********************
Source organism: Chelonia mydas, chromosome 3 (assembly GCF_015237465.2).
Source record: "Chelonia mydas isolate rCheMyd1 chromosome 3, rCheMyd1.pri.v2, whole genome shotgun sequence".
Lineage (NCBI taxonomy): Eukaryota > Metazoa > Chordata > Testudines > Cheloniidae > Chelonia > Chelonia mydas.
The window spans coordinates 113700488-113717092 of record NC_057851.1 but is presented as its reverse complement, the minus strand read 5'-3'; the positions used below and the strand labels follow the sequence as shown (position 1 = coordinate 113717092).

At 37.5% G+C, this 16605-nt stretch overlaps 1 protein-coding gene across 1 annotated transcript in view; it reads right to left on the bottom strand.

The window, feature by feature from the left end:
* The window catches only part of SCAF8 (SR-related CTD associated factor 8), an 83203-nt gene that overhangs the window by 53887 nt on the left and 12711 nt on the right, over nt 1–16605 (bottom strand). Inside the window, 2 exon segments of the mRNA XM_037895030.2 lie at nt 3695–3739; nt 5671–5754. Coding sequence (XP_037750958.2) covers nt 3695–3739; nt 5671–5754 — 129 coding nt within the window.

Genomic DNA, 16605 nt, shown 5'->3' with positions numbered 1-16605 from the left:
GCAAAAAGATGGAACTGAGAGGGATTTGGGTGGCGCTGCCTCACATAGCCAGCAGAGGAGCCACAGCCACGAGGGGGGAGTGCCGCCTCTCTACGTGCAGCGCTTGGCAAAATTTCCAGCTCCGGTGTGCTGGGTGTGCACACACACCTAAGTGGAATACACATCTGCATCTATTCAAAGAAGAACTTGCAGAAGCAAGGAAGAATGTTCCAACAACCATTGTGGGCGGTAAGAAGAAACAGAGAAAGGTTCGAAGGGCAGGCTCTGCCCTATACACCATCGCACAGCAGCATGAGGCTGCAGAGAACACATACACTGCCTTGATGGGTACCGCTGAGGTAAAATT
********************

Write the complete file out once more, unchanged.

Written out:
Source organism: Chelonia mydas, chromosome 3 (assembly GCF_015237465.2).
Source record: "Chelonia mydas isolate rCheMyd1 chromosome 3, rCheMyd1.pri.v2, whole genome shotgun sequence".
Lineage (NCBI taxonomy): Eukaryota > Metazoa > Chordata > Testudines > Cheloniidae > Chelonia > Chelonia mydas.
The window spans coordinates 113700488-113717092 of record NC_057851.1 but is presented as its reverse complement, the minus strand read 5'-3'; the positions used below and the strand labels follow the sequence as shown (position 1 = coordinate 113717092).

At 37.5% G+C, this 16605-nt stretch overlaps 1 protein-coding gene across 1 annotated transcript in view; it reads right to left on the bottom strand.

The window, feature by feature from the left end:
* The window catches only part of SCAF8 (SR-related CTD associated factor 8), an 83203-nt gene that overhangs the window by 53887 nt on the left and 12711 nt on the right, over nt 1–16605 (bottom strand). Inside the window, 2 exon segments of the mRNA XM_037895030.2 lie at nt 3695–3739; nt 5671–5754. Coding sequence (XP_037750958.2) covers nt 3695–3739; nt 5671–5754 — 129 coding nt within the window.

Genomic DNA, 16605 nt, shown 5'->3' with positions numbered 1-16605 from the left:
GCAAAAAGATGGAACTGAGAGGGATTTGGGTGGCGCTGCCTCACATAGCCAGCAGAGGAGCCACAGCCACGAGGGGGGAGTGCCGCCTCTCTACGTGCAGCGCTTGGCAAAATTTCCAGCTCCGGTGTGCTGGGTGTGCACACACACCTAAGTGGAATACACATCTGCATCTATTCAAAGAAGAACTTGCAGAAGCAAGGAAGAATGTTCCAACAACCATTGTGGGCGGTAAGAAGAAACAGAGAAAGGTTCGAAGGGCAGGCTCTGCCCTATACACCATCGCACAGCAGCATGAGGCTGCAGAGAACACATACACTGCCTTGATGGGTACCGCTGAGGTAAAATT